Organizational Leadership

What Is the Policy Council?

Parents and family members often have questions about their program's Policy Council. Explore this tip sheet to learn answers to common questions about the Policy Council.

As a parent, you may wonder what the Policy Council is and about its role in Head Start and Early Head Start programs. You may have questions about how to join, serve on, or leave the Policy Council.

We encourage you to discuss your questions with your child's teacher, your family service worker, the program director, or other staff. They can partner with you to make your Policy Council experience the best it can be.

The Policy Council is a group of Head Start and Early Head Start parents and community members who help lead and make decisions about their program. Policy Council members are elected by the parents of children enrolled in the program. Parents often join the Policy Council after serving on a parent committee.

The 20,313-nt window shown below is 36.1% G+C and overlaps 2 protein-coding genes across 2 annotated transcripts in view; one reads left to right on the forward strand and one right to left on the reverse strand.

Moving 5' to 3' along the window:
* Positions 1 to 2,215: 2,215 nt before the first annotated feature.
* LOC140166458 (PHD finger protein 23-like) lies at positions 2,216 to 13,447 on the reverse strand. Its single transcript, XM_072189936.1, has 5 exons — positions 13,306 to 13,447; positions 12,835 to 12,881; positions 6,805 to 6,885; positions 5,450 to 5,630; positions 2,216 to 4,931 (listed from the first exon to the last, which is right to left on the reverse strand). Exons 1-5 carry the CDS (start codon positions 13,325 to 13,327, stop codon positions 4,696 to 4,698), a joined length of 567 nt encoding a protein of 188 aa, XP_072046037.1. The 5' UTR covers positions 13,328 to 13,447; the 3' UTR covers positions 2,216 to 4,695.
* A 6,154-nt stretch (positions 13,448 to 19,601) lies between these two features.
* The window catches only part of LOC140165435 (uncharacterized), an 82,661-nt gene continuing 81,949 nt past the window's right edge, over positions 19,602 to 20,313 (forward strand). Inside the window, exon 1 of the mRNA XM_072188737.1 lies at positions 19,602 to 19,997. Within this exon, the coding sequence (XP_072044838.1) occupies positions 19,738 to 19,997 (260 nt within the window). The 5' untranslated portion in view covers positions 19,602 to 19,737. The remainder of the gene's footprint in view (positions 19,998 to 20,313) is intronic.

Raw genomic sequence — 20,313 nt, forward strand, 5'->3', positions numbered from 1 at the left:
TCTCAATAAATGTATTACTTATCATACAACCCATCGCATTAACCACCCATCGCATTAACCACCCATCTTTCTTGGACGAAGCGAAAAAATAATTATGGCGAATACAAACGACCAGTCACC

The Policy Council meets regularly as a group. Members can serve for one year at a time, and for up to five years. They work closely with the program's management team and governing body to provide overall direction for the program.

Why Do Head Start and Early Head Start Programs Have a Policy Council?

Four women sitting at an office table listening to someone off cameraWhen Head Start began in 1965, its founders understood that parents are essential partners in educating young children. They felt parents should help decide how Head Start services can most benefit their family and other families in the community.

Head Start created the Policy Council as a formal leadership and policy-making role for parents. Today, every Head Start and Early Head Start program must have a Policy Council as part of its leadership structure. Through the Policy Council, parents have a voice in decisions about how the program spends money, what children do in their classrooms, and how the program works with community partners.

Children, parents, and the program benefit when parents take on leadership roles. Children learn more and experience healthier development at school and at home. Parents can become more confident, gain skills, and connect with other parents and staff. Program staff learn about the strengths, interests, and needs of the children, families, and community they serve.

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